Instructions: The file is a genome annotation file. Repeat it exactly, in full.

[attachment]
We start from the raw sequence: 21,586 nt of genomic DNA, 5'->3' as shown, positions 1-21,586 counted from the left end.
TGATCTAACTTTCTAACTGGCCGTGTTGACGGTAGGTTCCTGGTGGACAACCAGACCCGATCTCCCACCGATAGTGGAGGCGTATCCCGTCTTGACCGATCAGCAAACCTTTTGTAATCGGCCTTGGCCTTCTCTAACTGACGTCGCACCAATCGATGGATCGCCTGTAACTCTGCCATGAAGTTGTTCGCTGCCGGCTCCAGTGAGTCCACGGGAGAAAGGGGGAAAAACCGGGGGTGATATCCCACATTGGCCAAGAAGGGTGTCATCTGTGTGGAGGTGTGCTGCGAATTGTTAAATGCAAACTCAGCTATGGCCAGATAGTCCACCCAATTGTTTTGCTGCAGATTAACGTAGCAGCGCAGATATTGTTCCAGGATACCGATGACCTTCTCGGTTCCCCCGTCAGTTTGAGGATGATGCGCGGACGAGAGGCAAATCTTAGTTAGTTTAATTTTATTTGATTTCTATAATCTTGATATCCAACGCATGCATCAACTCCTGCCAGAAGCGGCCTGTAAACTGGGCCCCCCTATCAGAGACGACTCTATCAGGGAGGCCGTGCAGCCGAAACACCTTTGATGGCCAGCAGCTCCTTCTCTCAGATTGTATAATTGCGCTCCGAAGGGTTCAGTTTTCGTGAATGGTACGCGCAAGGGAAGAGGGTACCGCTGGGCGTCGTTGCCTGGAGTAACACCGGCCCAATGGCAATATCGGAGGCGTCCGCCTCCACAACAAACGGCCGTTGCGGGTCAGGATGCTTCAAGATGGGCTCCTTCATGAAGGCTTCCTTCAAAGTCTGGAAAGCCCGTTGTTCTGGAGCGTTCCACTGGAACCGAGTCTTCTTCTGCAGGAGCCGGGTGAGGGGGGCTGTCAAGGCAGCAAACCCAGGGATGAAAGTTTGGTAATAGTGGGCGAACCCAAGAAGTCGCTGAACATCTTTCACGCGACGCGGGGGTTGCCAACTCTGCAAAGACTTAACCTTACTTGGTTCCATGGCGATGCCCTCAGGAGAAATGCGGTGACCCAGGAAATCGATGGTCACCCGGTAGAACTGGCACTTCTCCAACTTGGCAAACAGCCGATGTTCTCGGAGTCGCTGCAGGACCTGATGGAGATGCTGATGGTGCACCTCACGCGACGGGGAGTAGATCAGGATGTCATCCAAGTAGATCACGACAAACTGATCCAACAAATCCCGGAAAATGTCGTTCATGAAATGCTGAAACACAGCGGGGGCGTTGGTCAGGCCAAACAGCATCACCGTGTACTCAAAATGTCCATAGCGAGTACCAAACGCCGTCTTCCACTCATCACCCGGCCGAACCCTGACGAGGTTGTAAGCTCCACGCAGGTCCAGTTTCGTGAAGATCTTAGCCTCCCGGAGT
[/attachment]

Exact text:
We start from the raw sequence: 21,586 nt of genomic DNA, 5'->3' as shown, positions 1-21,586 counted from the left end.
TGATCTAACTTTCTAACTGGCCGTGTTGACGGTAGGTTCCTGGTGGACAACCAGACCCGATCTCCCACCGATAGTGGAGGCGTATCCCGTCTTGACCGATCAGCAAACCTTTTGTAATCGGCCTTGGCCTTCTCTAACTGACGTCGCACCAATCGATGGATCGCCTGTAACTCTGCCATGAAGTTGTTCGCTGCCGGCTCCAGTGAGTCCACGGGAGAAAGGGGGAAAAACCGGGGGTGATATCCCACATTGGCCAAGAAGGGTGTCATCTGTGTGGAGGTGTGCTGCGAATTGTTAAATGCAAACTCAGCTATGGCCAGATAGTCCACCCAATTGTTTTGCTGCAGATTAACGTAGCAGCGCAGATATTGTTCCAGGATACCGATGACCTTCTCGGTTCCCCCGTCAGTTTGAGGATGATGCGCGGACGAGAGGCAAATCTTAGTTAGTTTAATTTTATTTGATTTCTATAATCTTGATATCCAACGCATGCATCAACTCCTGCCAGAAGCGGCCTGTAAACTGGGCCCCCCTATCAGAGACGACTCTATCAGGGAGGCCGTGCAGCCGAAACACCTTTGATGGCCAGCAGCTCCTTCTCTCAGATTGTATAATTGCGCTCCGAAGGGTTCAGTTTTCGTGAATGGTACGCGCAAGGGAAGAGGGTACCGCTGGGCGTCGTTGCCTGGAGTAACACCGGCCCAATGGCAATATCGGAGGCGTCCGCCTCCACAACAAACGGCCGTTGCGGGTCAGGATGCTTCAAGATGGGCTCCTTCATGAAGGCTTCCTTCAAAGTCTGGAAAGCCCGTTGTTCTGGAGCGTTCCACTGGAACCGAGTCTTCTTCTGCAGGAGCCGGGTGAGGGGGGCTGTCAAGGCAGCAAACCCAGGGATGAAAGTTTGGTAATAGTGGGCGAACCCAAGAAGTCGCTGAACATCTTTCACGCGACGCGGGGGTTGCCAACTCTGCAAAGACTTAACCTTACTTGGTTCCATGGCGATGCCCTCAGGAGAAATGCGGTGACCCAGGAAATCGATGGTCACCCGGTAGAACTGGCACTTCTCCAACTTGGCAAACAGCCGATGTTCTCGGAGTCGCTGCAGGACCTGATGGAGATGCTGATGGTGCACCTCACGCGACGGGGAGTAGATCAGGATGTCATCCAAGTAGATCACGACAAACTGATCCAACAAATCCCGGAAAATGTCGTTCATGAAATGCTGAAACACAGCGGGGGCGTTGGTCAGGCCAAACAGCATCACCGTGTACTCAAAATGTCCATAGCGAGTACCAAACGCCGTCTTCCACTCATCACCCGGCCGAACCCTGACGAGGTTGTAAGCTCCACGCAGGTCCAGTTTCGTGAAGATCTTAGCCTCCCGGAGT